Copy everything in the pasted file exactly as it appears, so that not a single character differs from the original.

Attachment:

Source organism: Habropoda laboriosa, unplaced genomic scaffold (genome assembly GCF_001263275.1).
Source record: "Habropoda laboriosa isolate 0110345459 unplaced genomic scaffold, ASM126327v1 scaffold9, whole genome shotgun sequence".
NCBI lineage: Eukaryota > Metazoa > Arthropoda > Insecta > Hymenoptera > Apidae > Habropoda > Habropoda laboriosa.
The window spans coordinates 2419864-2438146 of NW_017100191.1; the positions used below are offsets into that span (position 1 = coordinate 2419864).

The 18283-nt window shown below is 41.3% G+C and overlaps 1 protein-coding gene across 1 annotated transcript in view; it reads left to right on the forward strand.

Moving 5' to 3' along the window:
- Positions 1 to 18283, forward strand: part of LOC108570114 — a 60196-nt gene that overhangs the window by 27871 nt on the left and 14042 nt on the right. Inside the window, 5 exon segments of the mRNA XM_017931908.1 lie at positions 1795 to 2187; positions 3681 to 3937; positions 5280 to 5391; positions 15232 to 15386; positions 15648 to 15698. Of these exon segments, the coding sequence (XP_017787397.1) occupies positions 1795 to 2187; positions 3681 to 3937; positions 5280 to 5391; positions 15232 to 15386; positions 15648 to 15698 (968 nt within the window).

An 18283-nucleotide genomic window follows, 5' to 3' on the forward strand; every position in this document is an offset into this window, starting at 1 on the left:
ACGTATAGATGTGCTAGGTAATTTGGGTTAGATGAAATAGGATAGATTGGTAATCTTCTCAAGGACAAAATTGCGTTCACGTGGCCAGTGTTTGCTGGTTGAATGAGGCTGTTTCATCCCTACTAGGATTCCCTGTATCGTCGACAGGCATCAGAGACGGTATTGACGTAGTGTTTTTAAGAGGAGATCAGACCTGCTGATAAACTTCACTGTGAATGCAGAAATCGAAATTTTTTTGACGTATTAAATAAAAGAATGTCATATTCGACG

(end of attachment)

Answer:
Source organism: Habropoda laboriosa, unplaced genomic scaffold (genome assembly GCF_001263275.1).
Source record: "Habropoda laboriosa isolate 0110345459 unplaced genomic scaffold, ASM126327v1 scaffold9, whole genome shotgun sequence".
NCBI lineage: Eukaryota > Metazoa > Arthropoda > Insecta > Hymenoptera > Apidae > Habropoda > Habropoda laboriosa.
The window spans coordinates 2419864-2438146 of NW_017100191.1; the positions used below are offsets into that span (position 1 = coordinate 2419864).

The 18283-nt window shown below is 41.3% G+C and overlaps 1 protein-coding gene across 1 annotated transcript in view; it reads left to right on the forward strand.

Moving 5' to 3' along the window:
- Positions 1 to 18283, forward strand: part of LOC108570114 — a 60196-nt gene that overhangs the window by 27871 nt on the left and 14042 nt on the right. Inside the window, 5 exon segments of the mRNA XM_017931908.1 lie at positions 1795 to 2187; positions 3681 to 3937; positions 5280 to 5391; positions 15232 to 15386; positions 15648 to 15698. Of these exon segments, the coding sequence (XP_017787397.1) occupies positions 1795 to 2187; positions 3681 to 3937; positions 5280 to 5391; positions 15232 to 15386; positions 15648 to 15698 (968 nt within the window).

An 18283-nucleotide genomic window follows, 5' to 3' on the forward strand; every position in this document is an offset into this window, starting at 1 on the left:
ACGTATAGATGTGCTAGGTAATTTGGGTTAGATGAAATAGGATAGATTGGTAATCTTCTCAAGGACAAAATTGCGTTCACGTGGCCAGTGTTTGCTGGTTGAATGAGGCTGTTTCATCCCTACTAGGATTCCCTGTATCGTCGACAGGCATCAGAGACGGTATTGACGTAGTGTTTTTAAGAGGAGATCAGACCTGCTGATAAACTTCACTGTGAATGCAGAAATCGAAATTTTTTTGACGTATTAAATAAAAGAATGTCATATTCGACG